A zombie apocalypse is one thing. A volcanic eruption is quite another, for, as the journalist who does a framing voice-over narration for Brooks’ latest puts it, when Mount Rainier popped its cork, “it was the psychological aspect, the hyperbole-fueled hysteria that had ended up killing the most people.” Maybe, but the sasquatches whom the volcano displaced contributed to the statistics, too, if only out of self-defense. Brooks places the epicenter of the Bigfoot war in a high-tech hideaway populated by the kind of people you might find in a Jurassic Park franchise: the schmo who doesn’t know how to do much of anything but tries anyway, the well-intentioned bleeding heart, the know-it-all intellectual who turns out to know the wrong things, the immigrant with a tough backstory and an instinct for survival. Indeed, the novel does double duty as a survival manual, packed full of good advice—for instance, try not to get wounded, for “injury turns you from a giver to a taker. Taking up our resources, our time to care for you.” Brooks presents a case for making room for Bigfoot in the world while peppering his narrative with timely social criticism about bad behavior on the human side of the conflict: The explosion of Rainier might have been better forecast had the president not slashed the budget of the U.S. Geological Survey, leading to “immediate suspension of the National Volcano Early Warning System,” and there’s always someone around looking to monetize the natural disaster and the sasquatch-y onslaught that follows. Brooks is a pro at building suspense even if it plays out in some rather spectacularly yucky episodes, one involving a short spear that takes its name from “the sucking sound of pulling it out of the dead man’s heart and lungs.” Grossness aside, it puts you right there on the scene.

A tasty, if not always tasteful, tale of supernatural mayhem that fans of King and Crichton alike will enjoy.

Pub Date: June 16, 2020

ISBN: 978-1-9848-2678-7

Page Count: 304

Publisher: Del Rey/Ballantine

Review Posted Online: Feb. 10, 2020

Kirkus Reviews Issue: March 1, 2020

Did you like this book?

A haunting fable of a lonely, moribund world that is entirely too plausible.

Reader Votes

  • Readers Vote
  • 88

Our Verdict

  • Our Verdict
  • GET IT

  • Kirkus Reviews'
    Best Books Of 2021

  • New York Times Bestseller

  • IndieBound Bestseller

KLARA AND THE SUN

Nobelist Ishiguro returns to familiar dystopian ground with this provocative look at a disturbing near future.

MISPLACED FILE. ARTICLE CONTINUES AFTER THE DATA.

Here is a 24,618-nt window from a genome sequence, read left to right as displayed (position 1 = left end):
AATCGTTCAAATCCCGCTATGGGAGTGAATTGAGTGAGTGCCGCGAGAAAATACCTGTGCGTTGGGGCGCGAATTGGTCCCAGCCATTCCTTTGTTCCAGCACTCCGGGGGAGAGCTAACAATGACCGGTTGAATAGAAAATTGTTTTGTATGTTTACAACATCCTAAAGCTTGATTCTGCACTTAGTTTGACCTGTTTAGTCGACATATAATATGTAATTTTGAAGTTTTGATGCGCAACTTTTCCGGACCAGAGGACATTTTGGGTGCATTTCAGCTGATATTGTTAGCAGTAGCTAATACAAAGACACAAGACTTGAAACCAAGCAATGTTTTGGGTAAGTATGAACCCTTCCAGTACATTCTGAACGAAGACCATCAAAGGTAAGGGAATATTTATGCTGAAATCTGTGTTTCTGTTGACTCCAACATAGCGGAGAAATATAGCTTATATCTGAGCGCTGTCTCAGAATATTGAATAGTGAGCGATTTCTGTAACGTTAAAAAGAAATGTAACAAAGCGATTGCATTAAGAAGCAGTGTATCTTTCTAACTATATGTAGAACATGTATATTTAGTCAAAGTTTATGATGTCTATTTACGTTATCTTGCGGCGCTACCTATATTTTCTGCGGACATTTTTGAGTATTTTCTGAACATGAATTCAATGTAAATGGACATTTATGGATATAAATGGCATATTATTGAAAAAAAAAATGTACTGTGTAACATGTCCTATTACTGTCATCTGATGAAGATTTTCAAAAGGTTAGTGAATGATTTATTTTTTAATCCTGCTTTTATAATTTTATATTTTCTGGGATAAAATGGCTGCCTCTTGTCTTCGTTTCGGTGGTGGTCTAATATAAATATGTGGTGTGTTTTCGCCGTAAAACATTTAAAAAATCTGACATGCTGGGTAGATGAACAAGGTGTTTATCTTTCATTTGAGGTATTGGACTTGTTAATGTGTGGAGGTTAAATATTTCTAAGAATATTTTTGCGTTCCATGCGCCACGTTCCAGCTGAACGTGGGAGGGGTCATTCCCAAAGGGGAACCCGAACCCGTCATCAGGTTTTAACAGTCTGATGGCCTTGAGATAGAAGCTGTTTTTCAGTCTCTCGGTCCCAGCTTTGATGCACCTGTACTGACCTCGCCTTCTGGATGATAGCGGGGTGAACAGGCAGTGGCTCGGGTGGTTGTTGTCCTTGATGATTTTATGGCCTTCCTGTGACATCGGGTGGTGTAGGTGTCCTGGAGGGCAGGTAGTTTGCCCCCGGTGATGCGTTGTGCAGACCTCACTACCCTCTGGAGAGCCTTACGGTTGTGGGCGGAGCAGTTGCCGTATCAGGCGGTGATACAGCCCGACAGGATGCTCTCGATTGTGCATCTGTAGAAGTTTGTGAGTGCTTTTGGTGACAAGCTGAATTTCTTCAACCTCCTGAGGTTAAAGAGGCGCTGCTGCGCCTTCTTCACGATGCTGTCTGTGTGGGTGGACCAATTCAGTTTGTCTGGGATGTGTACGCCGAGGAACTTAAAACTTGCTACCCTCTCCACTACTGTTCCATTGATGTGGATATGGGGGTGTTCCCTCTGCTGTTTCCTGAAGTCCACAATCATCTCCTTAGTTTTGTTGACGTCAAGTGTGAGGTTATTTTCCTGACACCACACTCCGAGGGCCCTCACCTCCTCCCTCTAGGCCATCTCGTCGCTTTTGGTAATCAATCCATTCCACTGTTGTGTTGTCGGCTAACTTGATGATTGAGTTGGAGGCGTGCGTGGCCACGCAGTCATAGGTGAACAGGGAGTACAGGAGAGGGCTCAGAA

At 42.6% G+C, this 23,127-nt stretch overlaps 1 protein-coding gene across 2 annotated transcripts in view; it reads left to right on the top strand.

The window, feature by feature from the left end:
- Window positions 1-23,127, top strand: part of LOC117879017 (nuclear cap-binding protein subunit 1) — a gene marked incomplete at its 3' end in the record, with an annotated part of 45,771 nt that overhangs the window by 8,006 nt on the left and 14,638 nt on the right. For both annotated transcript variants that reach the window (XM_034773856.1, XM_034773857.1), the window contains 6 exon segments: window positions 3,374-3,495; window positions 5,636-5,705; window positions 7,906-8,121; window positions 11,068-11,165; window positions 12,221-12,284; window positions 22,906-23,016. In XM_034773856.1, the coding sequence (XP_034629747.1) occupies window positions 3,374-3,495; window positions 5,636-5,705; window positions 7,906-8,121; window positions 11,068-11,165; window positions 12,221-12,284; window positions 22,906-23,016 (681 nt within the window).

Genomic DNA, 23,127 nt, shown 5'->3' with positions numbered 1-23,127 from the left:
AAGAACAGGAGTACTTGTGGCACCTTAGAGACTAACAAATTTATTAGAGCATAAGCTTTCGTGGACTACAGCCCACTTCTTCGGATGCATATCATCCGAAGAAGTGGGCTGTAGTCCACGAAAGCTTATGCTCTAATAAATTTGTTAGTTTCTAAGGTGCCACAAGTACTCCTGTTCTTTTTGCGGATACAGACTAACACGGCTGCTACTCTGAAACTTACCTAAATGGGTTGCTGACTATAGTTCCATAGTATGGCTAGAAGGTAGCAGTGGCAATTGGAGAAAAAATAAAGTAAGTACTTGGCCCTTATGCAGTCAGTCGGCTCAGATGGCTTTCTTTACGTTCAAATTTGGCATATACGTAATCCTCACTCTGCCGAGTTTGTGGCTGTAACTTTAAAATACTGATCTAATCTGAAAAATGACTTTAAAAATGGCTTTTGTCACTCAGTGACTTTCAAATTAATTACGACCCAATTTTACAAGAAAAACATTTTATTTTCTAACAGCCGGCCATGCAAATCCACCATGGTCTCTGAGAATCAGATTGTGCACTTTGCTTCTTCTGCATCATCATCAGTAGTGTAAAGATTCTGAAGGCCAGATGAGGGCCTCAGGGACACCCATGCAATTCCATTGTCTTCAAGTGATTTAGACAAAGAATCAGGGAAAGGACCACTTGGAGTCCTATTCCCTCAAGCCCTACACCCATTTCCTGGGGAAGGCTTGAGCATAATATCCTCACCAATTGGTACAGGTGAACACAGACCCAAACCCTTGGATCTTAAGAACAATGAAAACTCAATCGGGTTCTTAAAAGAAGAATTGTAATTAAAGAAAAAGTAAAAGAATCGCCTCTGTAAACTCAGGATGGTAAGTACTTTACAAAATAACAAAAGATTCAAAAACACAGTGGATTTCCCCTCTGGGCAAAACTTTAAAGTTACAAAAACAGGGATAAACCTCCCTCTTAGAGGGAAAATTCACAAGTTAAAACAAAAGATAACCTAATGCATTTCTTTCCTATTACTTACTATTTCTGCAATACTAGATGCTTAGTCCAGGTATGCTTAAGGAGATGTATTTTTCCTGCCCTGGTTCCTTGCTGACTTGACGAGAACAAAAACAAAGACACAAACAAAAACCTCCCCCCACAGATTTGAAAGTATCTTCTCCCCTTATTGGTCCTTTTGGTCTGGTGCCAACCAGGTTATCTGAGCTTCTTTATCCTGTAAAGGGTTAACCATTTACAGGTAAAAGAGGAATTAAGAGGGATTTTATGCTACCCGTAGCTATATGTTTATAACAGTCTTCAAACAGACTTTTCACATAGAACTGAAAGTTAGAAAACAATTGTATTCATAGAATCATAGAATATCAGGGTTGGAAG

Klara is an AF, or “Artificial Friend,” of a slightly older model than the current production run; she can’t do the perfect acrobatics of the newer B3 line, and she is in constant need of recharging owing to “solar absorption problems,” so much so that “after four continuous days of Pollution,” she recounts, “I could feel myself weakening.” She’s uncommonly intelligent, and even as she goes unsold in the store where she’s on display, she takes in the details of every human visitor. When a teenager named Josie picks her out, to the dismay of her mother, whose stern gaze “never softened or wavered,” Klara has the opportunity to learn a new grammar of portentous meaning: Josie is gravely ill, the Mother deeply depressed by the earlier death of her other daughter. Klara has never been outside, and when the Mother takes her to see a waterfall, Josie being too ill to go along, she asks the Mother about that death, only to be told, “It’s not your business to be curious.” It becomes clear that Klara is not just an AF; she’s being groomed to be a surrogate daughter in the event that Josie, too, dies. Much of Ishiguro’s tale is veiled: We’re never quite sure why Josie is so ill, the consequence, it seems, of genetic editing, or why the world has become such a grim place. It’s clear, though, that it’s a future where the rich, as ever, enjoy every privilege and where children are marshaled into forced social interactions where the entertainment is to abuse androids. Working territory familiar to readers of Brian Aldiss—and Carlo Collodi, for that matter—Ishiguro delivers a story, very much of a piece with his Never Let Me Go, that is told in hushed tones, one in which Klara’s heart, if she had one, is destined to be broken and artificial humans are revealed to be far better than the real thing.

A haunting fable of a lonely, moribund world that is entirely too plausible.

Pub Date: March 2, 2021

ISBN: 978-0-593-31817-1

Page Count: 320

Publisher: Knopf

Review Posted Online: Nov. 27, 2020

Kirkus Reviews Issue: Dec. 15, 2020

Did you like this book?

more